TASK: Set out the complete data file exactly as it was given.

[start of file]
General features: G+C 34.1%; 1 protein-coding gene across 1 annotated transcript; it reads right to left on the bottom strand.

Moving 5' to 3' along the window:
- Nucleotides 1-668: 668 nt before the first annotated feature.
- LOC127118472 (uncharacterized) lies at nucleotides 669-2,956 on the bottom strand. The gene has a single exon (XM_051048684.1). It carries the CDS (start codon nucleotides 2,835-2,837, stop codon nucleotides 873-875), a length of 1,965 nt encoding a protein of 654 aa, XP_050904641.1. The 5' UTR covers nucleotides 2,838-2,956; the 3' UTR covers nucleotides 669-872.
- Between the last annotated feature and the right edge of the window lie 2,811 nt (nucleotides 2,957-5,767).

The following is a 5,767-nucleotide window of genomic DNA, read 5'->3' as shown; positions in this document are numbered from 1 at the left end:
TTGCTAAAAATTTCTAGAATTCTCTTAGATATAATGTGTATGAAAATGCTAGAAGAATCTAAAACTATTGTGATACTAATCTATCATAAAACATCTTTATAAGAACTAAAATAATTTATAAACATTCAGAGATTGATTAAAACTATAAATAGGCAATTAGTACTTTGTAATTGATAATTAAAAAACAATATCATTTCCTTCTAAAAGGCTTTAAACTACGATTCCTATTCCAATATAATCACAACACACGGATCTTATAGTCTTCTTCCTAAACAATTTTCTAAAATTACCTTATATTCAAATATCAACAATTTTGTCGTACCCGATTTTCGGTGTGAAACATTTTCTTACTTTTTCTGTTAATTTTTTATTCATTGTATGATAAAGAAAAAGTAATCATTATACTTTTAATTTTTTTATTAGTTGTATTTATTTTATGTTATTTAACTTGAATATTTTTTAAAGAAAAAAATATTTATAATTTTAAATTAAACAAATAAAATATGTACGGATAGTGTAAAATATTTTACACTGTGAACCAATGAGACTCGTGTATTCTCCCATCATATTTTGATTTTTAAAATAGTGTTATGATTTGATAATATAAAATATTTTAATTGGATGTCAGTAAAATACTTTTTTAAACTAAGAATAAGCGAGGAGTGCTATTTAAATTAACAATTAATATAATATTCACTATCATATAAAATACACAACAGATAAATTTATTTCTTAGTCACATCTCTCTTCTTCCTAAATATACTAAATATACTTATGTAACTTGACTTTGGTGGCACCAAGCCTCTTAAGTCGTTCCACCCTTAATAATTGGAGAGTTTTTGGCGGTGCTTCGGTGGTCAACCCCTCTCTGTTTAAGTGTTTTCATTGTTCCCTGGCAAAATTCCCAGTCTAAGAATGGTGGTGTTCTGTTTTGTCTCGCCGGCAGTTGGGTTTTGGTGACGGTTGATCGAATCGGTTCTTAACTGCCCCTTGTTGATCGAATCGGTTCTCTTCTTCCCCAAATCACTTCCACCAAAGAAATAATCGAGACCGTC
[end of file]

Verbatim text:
General features: G+C 34.1%; 1 protein-coding gene across 1 annotated transcript; it reads right to left on the bottom strand.

Moving 5' to 3' along the window:
- Nucleotides 1-668: 668 nt before the first annotated feature.
- LOC127118472 (uncharacterized) lies at nucleotides 669-2,956 on the bottom strand. The gene has a single exon (XM_051048684.1). It carries the CDS (start codon nucleotides 2,835-2,837, stop codon nucleotides 873-875), a length of 1,965 nt encoding a protein of 654 aa, XP_050904641.1. The 5' UTR covers nucleotides 2,838-2,956; the 3' UTR covers nucleotides 669-872.
- Between the last annotated feature and the right edge of the window lie 2,811 nt (nucleotides 2,957-5,767).

The following is a 5,767-nucleotide window of genomic DNA, read 5'->3' as shown; positions in this document are numbered from 1 at the left end:
TTGCTAAAAATTTCTAGAATTCTCTTAGATATAATGTGTATGAAAATGCTAGAAGAATCTAAAACTATTGTGATACTAATCTATCATAAAACATCTTTATAAGAACTAAAATAATTTATAAACATTCAGAGATTGATTAAAACTATAAATAGGCAATTAGTACTTTGTAATTGATAATTAAAAAACAATATCATTTCCTTCTAAAAGGCTTTAAACTACGATTCCTATTCCAATATAATCACAACACACGGATCTTATAGTCTTCTTCCTAAACAATTTTCTAAAATTACCTTATATTCAAATATCAACAATTTTGTCGTACCCGATTTTCGGTGTGAAACATTTTCTTACTTTTTCTGTTAATTTTTTATTCATTGTATGATAAAGAAAAAGTAATCATTATACTTTTAATTTTTTTATTAGTTGTATTTATTTTATGTTATTTAACTTGAATATTTTTTAAAGAAAAAAATATTTATAATTTTAAATTAAACAAATAAAATATGTACGGATAGTGTAAAATATTTTACACTGTGAACCAATGAGACTCGTGTATTCTCCCATCATATTTTGATTTTTAAAATAGTGTTATGATTTGATAATATAAAATATTTTAATTGGATGTCAGTAAAATACTTTTTTAAACTAAGAATAAGCGAGGAGTGCTATTTAAATTAACAATTAATATAATATTCACTATCATATAAAATACACAACAGATAAATTTATTTCTTAGTCACATCTCTCTTCTTCCTAAATATACTAAATATACTTATGTAACTTGACTTTGGTGGCACCAAGCCTCTTAAGTCGTTCCACCCTTAATAATTGGAGAGTTTTTGGCGGTGCTTCGGTGGTCAACCCCTCTCTGTTTAAGTGTTTTCATTGTTCCCTGGCAAAATTCCCAGTCTAAGAATGGTGGTGTTCTGTTTTGTCTCGCCGGCAGTTGGGTTTTGGTGACGGTTGATCGAATCGGTTCTTAACTGCCCCTTGTTGATCGAATCGGTTCTCTTCTTCCCCAAATCACTTCCACCAAAGAAATAATCGAGACCGTC